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“Bite-Size Bits of Local, National, and Global History”
City of Westminster in Greater London County, England, United Kingdom
 

The Edgar Wallace

 
 
The Edgar Wallace Marker image. Click for full size.
By Andrew Ruppenstein, October 15, 2017
1. The Edgar Wallace Marker
Inscription. Edgar Wallace was born April 1st, 1875 in Greenwich, London. When he was nine days old, Richard Horatio Edgar, was adopted by George Freeman, a porter at Billingsgate Fish Market, and grew up under the adopted name of Dick Freeman. At 11, he started his life-long association with Fleet Street - selling newspapers at Ludgate Circus.

At 18 Edgar Wallace left his adopted parents to go to Woolwich and enlist in the 'Royal West Kent Regiment'. In 1896, when he was 21, he was transferred to Simonstown in South Africa. In 1899, he bought himself out of the army and, at the beginning of the South African War, he was engaged as a correspondent for Reuters. In 1900. after a brief visit to England, Edgar Wallace returned to South Africa as the Daily Mail War Correspondent - and later married in Simonstown. After this outcome, Edgar returned to Johannesburg to edit the Rand Daily Mail. Here, he indulged in disastrous gambling on the South African Stock Market and finally returned to England and the Daily Mail, reporting crimes, hangings and trials. One of his assignments was an interview in Morocco with the Brigand Rasuli. In 1904, he became Editor of the Evening News. In 1905 he founded the Tallis Press and published Smithy and The Four Just Men. For the Daily Mail, he covered the wedding of King Alfonso of Spain and managed to smuggle a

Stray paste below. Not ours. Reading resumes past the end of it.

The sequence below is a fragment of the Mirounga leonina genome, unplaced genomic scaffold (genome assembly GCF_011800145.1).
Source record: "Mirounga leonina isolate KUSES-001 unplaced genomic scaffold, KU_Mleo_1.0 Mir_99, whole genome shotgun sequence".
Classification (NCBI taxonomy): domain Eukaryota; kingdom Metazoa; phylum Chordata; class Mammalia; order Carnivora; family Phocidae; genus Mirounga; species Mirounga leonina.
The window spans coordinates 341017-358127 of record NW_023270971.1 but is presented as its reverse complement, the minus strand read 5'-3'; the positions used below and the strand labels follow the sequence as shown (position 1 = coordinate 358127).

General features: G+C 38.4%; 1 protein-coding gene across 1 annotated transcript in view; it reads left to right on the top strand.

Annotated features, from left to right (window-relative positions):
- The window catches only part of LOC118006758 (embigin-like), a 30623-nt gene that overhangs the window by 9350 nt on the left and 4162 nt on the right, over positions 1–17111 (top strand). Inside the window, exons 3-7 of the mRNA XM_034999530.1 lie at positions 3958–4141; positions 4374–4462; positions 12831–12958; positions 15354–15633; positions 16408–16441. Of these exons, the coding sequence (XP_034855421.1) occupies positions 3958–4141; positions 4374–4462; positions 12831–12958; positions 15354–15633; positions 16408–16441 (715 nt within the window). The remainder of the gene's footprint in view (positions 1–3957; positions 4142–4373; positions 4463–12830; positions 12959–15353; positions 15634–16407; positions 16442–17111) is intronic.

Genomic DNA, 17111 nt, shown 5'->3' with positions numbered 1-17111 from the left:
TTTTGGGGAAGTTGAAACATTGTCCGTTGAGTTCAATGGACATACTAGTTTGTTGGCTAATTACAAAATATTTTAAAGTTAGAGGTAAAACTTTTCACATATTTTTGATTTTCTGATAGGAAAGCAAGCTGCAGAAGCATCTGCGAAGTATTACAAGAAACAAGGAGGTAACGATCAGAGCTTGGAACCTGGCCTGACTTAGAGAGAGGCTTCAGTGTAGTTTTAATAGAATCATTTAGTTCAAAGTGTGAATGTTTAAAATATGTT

The Edgar Wallace and Marker - Wide View image. Click for full size.
By Andrew Ruppenstein, October 15, 2017
2. The Edgar Wallace and Marker - Wide View
telegram of the incident to Lord Northcliffe at the Daily Mail - for which Northcliffe paid Wallace's debts up to 1000. In 1905 Edgar Wallace was fired by the Daily Mail. It was typical that he regarded it as a distinction to be the first reporter ever dismissed by the paper.

There followed work on various paper, as Racing editor to the Weekend and as Racing Editor and Special Correspondent to the Evening Times. He also edited ideas, The Story Journal and Town Topics In 1914, Wallace became military correspondent for the Birmingham Post. In 1917, he became a special Constable of the Lincolns Inn Branch, and additionally he undertook for the War Office the interviewing of disabled British Pensioners of War, returned by agreement from German Prisoner of War Camps. After the war, Edgar Wallace wrote sketches and lyrics for the Albert de Courville's revues at the Palace and Hippodrome - as well as a variety of articles for a variety of newspapers. His first marriage had ended in divorce and in 1921 he married again. There was no time for a honeymoon with 'Jim' as he had christened her, for rehearsals had already commenced on his play M'Lady. In 1929, he returned to the United States and on his return to England wrote the play On The Spot. Now living at 'Chalklands' at Bourne End, Wallace became Chairman of British Lion Film Company, whose studios were situated conveniently